Trashing Wall Street
To a visitor from, say, Mars, it might come as a surprise to learn that the 1980′s—a decade of stable prices, unprecedentedly low unemployment, and the longest sustained economic expansion in history—were also one of the lowest, greediest, most venal periods in modern American economic history, comparable with the dark era of Reconstruction and the Gilded Age. Yet these are precisely the terms in which the decade is regularly described on the editorial pages of our major newspapers and by the keepers of our conventional wisdom.
The villains of the age just past include the Reagan administration, with its oft-noted fiscal recklessness, and the wizards and cabalists of junk bonds who are accused of having leveraged and pillaged our economy into calamitous hypertrophy. The wickedness is said to be most dramatically encapsulated in one vast, dimly understood misdeed, the savings-and-loan debacle, whose final cost—$300 billion? $500 billion?—is still unknown, but which is far and away the worst financial scandal in U.S. history. Thus, when Michael Milken, the king of junk debt, pleaded guilty this spring to six counts of conspiracy and mail fraud and faced a fine of $600 million and a jail term of up to twenty-eight years, the immediate reaction in many “enlightened” quarters was that he had not been punished nearly enough.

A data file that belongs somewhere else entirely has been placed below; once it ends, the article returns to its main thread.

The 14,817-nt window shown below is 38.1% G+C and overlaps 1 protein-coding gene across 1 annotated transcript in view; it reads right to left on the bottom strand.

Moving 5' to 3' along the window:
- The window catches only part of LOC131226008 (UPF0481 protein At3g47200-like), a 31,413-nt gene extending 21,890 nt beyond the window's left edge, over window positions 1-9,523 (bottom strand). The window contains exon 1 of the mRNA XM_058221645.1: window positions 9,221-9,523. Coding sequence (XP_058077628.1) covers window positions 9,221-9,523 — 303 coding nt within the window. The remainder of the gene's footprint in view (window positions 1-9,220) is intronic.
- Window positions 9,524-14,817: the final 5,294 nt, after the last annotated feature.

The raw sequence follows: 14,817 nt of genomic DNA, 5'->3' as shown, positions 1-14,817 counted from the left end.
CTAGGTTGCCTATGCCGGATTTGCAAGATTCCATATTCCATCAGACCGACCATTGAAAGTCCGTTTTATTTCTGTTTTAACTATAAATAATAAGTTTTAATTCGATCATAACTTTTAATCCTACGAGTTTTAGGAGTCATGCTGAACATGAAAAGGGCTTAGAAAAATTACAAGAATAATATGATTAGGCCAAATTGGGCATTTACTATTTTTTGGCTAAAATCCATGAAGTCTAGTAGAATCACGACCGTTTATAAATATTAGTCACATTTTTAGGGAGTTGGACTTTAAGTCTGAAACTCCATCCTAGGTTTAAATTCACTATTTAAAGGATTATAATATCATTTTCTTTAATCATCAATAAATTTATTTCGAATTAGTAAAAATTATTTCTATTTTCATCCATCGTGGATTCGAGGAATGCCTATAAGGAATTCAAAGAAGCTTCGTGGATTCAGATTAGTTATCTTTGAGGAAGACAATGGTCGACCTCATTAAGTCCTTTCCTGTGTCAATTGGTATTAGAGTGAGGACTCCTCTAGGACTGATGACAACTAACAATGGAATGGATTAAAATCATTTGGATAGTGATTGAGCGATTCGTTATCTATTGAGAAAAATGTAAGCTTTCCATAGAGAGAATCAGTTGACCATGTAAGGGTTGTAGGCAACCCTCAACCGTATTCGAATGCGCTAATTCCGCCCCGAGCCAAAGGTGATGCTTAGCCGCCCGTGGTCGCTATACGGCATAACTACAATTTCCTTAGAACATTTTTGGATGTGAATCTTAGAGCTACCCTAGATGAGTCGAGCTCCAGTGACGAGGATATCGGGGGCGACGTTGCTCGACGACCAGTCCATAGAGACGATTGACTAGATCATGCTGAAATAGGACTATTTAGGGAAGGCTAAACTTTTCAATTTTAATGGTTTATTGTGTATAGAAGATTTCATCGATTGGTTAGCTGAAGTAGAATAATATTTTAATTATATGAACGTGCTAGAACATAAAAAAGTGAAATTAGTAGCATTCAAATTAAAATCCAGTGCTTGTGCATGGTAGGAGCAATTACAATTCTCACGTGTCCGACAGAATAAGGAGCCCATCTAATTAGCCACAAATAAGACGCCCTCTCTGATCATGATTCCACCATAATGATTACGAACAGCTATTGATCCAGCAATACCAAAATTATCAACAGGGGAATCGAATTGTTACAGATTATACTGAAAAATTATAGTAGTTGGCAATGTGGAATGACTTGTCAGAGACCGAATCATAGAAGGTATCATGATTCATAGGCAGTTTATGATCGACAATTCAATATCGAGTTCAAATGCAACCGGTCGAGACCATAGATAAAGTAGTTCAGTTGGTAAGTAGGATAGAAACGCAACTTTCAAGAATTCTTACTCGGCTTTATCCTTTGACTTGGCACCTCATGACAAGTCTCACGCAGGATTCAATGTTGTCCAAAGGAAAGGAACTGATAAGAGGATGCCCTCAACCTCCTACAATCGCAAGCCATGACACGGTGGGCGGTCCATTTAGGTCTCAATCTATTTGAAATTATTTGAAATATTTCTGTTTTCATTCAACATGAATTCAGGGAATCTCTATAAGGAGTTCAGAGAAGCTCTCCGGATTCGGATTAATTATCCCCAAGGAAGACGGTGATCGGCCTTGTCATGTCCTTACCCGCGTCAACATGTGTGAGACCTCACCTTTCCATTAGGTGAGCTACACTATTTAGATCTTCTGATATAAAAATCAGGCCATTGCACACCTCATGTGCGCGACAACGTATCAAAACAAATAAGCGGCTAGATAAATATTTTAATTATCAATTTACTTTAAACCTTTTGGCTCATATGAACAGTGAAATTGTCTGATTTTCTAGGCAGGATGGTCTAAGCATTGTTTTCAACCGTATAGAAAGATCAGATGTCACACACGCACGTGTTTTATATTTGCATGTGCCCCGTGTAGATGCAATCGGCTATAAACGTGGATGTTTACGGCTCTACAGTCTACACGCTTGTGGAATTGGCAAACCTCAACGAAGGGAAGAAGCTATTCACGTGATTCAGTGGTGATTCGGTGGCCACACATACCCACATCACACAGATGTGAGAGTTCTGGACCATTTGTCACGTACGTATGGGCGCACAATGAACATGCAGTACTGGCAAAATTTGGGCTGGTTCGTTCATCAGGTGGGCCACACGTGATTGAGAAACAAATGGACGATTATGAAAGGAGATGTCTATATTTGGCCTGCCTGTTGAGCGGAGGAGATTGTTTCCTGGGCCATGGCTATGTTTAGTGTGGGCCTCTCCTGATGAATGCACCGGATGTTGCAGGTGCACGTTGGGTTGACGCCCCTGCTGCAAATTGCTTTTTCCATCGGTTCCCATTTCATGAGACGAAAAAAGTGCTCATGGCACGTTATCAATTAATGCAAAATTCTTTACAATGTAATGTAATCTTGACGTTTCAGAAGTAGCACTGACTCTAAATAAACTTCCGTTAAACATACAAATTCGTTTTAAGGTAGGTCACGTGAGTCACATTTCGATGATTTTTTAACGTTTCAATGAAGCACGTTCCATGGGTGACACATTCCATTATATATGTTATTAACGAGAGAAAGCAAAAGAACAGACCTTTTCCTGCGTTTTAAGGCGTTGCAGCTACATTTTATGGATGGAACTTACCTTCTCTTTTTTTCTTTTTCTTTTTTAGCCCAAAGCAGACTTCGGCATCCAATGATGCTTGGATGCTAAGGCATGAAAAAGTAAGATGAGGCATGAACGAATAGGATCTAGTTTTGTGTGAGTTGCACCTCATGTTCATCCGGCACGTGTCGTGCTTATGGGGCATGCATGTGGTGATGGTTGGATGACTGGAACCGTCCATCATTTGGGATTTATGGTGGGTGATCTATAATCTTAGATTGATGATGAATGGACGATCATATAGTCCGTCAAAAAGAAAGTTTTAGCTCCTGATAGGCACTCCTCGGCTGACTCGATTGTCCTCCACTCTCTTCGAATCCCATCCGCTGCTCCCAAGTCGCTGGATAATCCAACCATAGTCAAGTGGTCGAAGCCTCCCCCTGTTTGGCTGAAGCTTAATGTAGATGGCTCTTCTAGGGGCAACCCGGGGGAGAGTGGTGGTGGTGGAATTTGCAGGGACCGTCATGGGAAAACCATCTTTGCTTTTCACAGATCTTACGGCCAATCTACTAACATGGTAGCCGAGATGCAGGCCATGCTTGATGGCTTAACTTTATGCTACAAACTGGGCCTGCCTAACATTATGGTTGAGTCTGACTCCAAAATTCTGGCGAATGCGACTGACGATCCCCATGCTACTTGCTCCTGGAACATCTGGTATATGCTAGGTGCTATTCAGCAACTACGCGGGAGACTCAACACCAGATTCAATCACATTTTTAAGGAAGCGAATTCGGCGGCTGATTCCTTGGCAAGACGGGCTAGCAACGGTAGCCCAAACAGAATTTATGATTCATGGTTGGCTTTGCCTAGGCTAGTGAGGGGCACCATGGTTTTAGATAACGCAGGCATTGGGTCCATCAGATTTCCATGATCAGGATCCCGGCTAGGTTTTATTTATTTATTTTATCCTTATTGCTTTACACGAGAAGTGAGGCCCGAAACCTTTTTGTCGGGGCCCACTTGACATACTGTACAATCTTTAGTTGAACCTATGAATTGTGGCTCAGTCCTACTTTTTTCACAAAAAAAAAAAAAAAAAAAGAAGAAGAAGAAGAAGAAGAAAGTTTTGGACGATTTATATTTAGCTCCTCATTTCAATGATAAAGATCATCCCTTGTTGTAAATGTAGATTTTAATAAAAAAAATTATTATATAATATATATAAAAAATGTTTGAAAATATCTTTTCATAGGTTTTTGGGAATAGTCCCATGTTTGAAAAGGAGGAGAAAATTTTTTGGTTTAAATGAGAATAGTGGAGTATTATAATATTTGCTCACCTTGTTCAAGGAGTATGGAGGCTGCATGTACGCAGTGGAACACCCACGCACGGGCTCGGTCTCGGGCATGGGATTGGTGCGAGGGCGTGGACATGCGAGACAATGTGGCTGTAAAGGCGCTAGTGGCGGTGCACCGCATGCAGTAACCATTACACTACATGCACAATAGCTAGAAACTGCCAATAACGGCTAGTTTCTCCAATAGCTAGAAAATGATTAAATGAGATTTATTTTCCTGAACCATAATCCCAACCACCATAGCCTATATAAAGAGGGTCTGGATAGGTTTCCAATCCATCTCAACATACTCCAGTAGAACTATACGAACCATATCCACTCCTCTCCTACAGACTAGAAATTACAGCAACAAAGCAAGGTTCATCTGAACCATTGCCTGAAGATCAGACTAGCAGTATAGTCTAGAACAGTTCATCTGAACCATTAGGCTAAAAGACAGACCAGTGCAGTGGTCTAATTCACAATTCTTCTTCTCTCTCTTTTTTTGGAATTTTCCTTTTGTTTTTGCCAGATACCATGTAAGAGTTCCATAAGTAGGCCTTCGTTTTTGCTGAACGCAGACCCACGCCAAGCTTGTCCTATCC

About the Author
George Russell is the executive editor of Fox New Channel.